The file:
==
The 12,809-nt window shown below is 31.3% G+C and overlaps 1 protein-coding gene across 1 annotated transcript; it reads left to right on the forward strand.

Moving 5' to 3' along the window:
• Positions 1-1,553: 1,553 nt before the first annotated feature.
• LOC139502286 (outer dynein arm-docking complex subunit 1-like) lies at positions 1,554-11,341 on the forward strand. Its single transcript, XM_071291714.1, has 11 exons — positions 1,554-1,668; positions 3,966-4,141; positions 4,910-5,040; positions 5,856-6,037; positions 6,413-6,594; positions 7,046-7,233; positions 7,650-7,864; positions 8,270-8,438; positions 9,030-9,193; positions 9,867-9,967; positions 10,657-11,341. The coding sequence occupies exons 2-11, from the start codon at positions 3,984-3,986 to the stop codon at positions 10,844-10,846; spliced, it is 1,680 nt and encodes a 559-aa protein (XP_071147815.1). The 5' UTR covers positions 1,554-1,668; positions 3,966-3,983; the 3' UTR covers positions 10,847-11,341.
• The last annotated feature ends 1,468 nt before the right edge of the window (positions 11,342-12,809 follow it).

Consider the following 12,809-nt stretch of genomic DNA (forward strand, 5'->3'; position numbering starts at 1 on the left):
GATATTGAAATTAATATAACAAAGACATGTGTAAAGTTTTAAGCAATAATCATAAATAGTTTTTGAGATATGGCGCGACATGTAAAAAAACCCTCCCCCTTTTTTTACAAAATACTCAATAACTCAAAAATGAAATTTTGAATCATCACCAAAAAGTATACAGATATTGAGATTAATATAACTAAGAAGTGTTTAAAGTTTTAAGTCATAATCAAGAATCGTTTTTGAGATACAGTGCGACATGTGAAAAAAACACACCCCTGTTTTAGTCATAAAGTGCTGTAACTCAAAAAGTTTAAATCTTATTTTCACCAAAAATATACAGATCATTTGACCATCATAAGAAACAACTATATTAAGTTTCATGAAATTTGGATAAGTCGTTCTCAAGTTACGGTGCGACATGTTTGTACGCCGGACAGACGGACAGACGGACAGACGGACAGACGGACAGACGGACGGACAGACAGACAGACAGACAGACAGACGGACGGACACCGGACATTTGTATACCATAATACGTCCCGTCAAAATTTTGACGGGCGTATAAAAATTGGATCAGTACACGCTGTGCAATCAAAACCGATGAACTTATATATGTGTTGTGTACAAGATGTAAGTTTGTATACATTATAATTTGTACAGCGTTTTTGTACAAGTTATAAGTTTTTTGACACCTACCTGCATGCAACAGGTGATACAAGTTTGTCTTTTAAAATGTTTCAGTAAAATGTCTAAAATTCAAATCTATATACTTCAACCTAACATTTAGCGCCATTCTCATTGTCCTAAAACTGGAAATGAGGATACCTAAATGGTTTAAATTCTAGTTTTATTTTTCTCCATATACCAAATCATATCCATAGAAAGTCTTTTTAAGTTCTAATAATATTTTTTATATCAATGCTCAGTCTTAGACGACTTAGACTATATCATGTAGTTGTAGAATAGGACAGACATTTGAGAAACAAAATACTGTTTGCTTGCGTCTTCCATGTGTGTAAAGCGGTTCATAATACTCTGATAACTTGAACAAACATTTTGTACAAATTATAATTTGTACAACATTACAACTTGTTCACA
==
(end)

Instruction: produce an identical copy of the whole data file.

The 12,809-nt window shown below is 31.3% G+C and overlaps 1 protein-coding gene across 1 annotated transcript; it reads left to right on the forward strand.

Moving 5' to 3' along the window:
• Positions 1-1,553: 1,553 nt before the first annotated feature.
• LOC139502286 (outer dynein arm-docking complex subunit 1-like) lies at positions 1,554-11,341 on the forward strand. Its single transcript, XM_071291714.1, has 11 exons — positions 1,554-1,668; positions 3,966-4,141; positions 4,910-5,040; positions 5,856-6,037; positions 6,413-6,594; positions 7,046-7,233; positions 7,650-7,864; positions 8,270-8,438; positions 9,030-9,193; positions 9,867-9,967; positions 10,657-11,341. The coding sequence occupies exons 2-11, from the start codon at positions 3,984-3,986 to the stop codon at positions 10,844-10,846; spliced, it is 1,680 nt and encodes a 559-aa protein (XP_071147815.1). The 5' UTR covers positions 1,554-1,668; positions 3,966-3,983; the 3' UTR covers positions 10,847-11,341.
• The last annotated feature ends 1,468 nt before the right edge of the window (positions 11,342-12,809 follow it).

Consider the following 12,809-nt stretch of genomic DNA (forward strand, 5'->3'; position numbering starts at 1 on the left):
GATATTGAAATTAATATAACAAAGACATGTGTAAAGTTTTAAGCAATAATCATAAATAGTTTTTGAGATATGGCGCGACATGTAAAAAAACCCTCCCCCTTTTTTTACAAAATACTCAATAACTCAAAAATGAAATTTTGAATCATCACCAAAAAGTATACAGATATTGAGATTAATATAACTAAGAAGTGTTTAAAGTTTTAAGTCATAATCAAGAATCGTTTTTGAGATACAGTGCGACATGTGAAAAAAACACACCCCTGTTTTAGTCATAAAGTGCTGTAACTCAAAAAGTTTAAATCTTATTTTCACCAAAAATATACAGATCATTTGACCATCATAAGAAACAACTATATTAAGTTTCATGAAATTTGGATAAGTCGTTCTCAAGTTACGGTGCGACATGTTTGTACGCCGGACAGACGGACAGACGGACAGACGGACAGACGGACAGACGGACGGACAGACAGACAGACAGACAGACAGACGGACGGACACCGGACATTTGTATACCATAATACGTCCCGTCAAAATTTTGACGGGCGTATAAAAATTGGATCAGTACACGCTGTGCAATCAAAACCGATGAACTTATATATGTGTTGTGTACAAGATGTAAGTTTGTATACATTATAATTTGTACAGCGTTTTTGTACAAGTTATAAGTTTTTTGACACCTACCTGCATGCAACAGGTGATACAAGTTTGTCTTTTAAAATGTTTCAGTAAAATGTCTAAAATTCAAATCTATATACTTCAACCTAACATTTAGCGCCATTCTCATTGTCCTAAAACTGGAAATGAGGATACCTAAATGGTTTAAATTCTAGTTTTATTTTTCTCCATATACCAAATCATATCCATAGAAAGTCTTTTTAAGTTCTAATAATATTTTTTATATCAATGCTCAGTCTTAGACGACTTAGACTATATCATGTAGTTGTAGAATAGGACAGACATTTGAGAAACAAAATACTGTTTGCTTGCGTCTTCCATGTGTGTAAAGCGGTTCATAATACTCTGATAACTTGAACAAACATTTTGTACAAATTATAATTTGTACAACATTACAACTTGTTCACA